A Classification of Human-to-Human Communication during the Use of Immersive Teleoperation Interfaces

Martin Kraus, Martin Kibsgaard

Research output: Contribution to book/anthology/report/conference proceedingArticle in proceedingResearchpeer-review

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Abstract

We propose a new classification of the human-to-human communication during the use of immersive teleoperation interfaces based on real-life examples. While a large body of research is concerned with communication in collaborative virtual environments (CVEs), less research focuses on cases where only one of two communicating users is immersed in a virtual or remote environment. Furthermore, we identify the unmediated communication between co-located users of an immersive teleoperation interface as another conceptually important – but usually neglected – case. To cover these scenarios, one of the dimensions of the proposed classification is the level of copresence of the communicating users. Further dimensions are the virtuality of the immersive environment, the virtual transport of the immersed user(s), the communication channel, and the mediation of the communication. We find that an extension of the proposed classification to real environments can offer useful reference cases. Using this extended classification not only allows us to discuss and understand differences and similarities of various forms of communication in a more systematic way, but it also provides guidelines and reference cases for the design of immersive teleoperation interfaces that support human-to-human communication.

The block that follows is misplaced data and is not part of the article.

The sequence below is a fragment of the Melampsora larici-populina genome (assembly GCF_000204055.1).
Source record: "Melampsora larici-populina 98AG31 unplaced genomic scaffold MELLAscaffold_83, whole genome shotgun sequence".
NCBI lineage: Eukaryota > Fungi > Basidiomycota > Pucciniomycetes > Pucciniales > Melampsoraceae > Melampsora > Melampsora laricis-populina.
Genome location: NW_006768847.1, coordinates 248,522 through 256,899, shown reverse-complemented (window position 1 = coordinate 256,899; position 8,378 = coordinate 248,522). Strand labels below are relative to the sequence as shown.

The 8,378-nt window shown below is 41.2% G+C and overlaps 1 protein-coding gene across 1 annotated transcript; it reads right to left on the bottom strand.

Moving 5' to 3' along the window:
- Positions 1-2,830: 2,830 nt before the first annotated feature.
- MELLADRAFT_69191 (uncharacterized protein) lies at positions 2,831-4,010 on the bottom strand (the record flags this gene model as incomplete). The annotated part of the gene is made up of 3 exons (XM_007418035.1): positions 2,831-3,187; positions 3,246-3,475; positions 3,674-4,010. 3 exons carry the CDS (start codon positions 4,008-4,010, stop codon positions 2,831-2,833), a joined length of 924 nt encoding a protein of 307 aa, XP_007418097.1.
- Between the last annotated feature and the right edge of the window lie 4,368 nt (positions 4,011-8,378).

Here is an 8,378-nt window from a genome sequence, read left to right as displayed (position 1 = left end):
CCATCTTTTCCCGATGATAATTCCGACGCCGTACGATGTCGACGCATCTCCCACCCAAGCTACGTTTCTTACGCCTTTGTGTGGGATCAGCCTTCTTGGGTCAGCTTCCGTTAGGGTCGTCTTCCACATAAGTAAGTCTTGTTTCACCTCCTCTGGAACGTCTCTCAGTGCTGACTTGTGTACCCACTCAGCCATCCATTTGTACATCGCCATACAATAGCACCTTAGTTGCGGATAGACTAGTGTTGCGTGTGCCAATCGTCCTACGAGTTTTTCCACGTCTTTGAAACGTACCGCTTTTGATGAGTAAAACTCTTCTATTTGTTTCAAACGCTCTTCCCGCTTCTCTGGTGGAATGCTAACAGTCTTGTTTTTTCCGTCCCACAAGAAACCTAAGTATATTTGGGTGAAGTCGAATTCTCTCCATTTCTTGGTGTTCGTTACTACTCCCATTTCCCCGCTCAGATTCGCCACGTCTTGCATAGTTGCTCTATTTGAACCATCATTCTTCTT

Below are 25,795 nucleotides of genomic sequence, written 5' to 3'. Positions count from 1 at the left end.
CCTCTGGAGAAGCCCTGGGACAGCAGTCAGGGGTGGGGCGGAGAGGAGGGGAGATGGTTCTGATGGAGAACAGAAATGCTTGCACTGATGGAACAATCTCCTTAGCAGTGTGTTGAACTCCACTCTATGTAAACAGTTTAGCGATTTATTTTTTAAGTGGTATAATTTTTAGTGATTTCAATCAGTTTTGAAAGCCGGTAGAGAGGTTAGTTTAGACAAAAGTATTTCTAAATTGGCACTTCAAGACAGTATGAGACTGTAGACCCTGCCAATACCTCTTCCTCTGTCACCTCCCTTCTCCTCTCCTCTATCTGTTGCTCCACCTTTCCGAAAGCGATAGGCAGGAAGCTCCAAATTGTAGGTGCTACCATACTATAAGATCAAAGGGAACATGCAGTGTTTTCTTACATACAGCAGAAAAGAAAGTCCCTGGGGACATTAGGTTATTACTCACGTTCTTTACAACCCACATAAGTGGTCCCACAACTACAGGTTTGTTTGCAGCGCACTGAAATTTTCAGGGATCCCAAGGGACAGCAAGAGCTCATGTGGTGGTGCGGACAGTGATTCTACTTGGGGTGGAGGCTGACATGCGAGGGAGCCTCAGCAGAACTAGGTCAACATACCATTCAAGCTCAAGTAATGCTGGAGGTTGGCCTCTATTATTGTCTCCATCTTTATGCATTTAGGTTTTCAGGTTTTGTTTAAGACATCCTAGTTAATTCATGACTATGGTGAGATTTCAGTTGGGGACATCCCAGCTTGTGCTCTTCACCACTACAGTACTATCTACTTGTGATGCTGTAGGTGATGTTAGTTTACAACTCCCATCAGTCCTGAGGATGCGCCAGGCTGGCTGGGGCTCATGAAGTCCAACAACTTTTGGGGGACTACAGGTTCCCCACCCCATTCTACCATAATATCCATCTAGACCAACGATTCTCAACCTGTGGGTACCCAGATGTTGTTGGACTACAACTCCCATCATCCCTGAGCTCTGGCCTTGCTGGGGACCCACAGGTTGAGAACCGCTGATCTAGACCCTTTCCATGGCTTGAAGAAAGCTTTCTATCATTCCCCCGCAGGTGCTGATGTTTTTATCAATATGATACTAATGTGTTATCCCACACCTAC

Original languageEnglish
Title of host publicationProceedings of the 2015 Virtual Reality International Conference : VRIC '15
Number of pages8
Place of PublicationNew York, NY, USA
PublisherAssociation for Computing Machinery
Publication date2015
Article number25
ISBN (Electronic)978-1-4503-3313-9
DOIs
Publication statusPublished - 2015
EventVirtual Reality International Conference 2015 - Laval, France
Duration: 8 Apr 201510 Apr 2015
http://www.laval-virtual.org/

Conference

ConferenceVirtual Reality International Conference 2015
CountryFrance
CityLaval
Period08/04/201510/04/2015
Internet address

Fingerprint

Remote control
Communication
Virtual reality

Keywords

  • Telepresence
  • Teleoperation
  • Virtual reality
  • Immersion
  • Augmented reality
  • Shared virtual space
  • Computer-mediated communication
  • Human-to-human communication

Cite this

Kraus, M., & Kibsgaard, M. (2015). A Classification of Human-to-Human Communication during the Use of Immersive Teleoperation Interfaces. In Proceedings of the 2015 Virtual Reality International Conference: VRIC '15 [25] New York, NY, USA: Association for Computing Machinery. https://doi.org/10.1145/2806173.2806198
Kraus, Martin ; Kibsgaard, Martin. / A Classification of Human-to-Human Communication during the Use of Immersive Teleoperation Interfaces. Proceedings of the 2015 Virtual Reality International Conference: VRIC '15. New York, NY, USA : Association for Computing Machinery, 2015.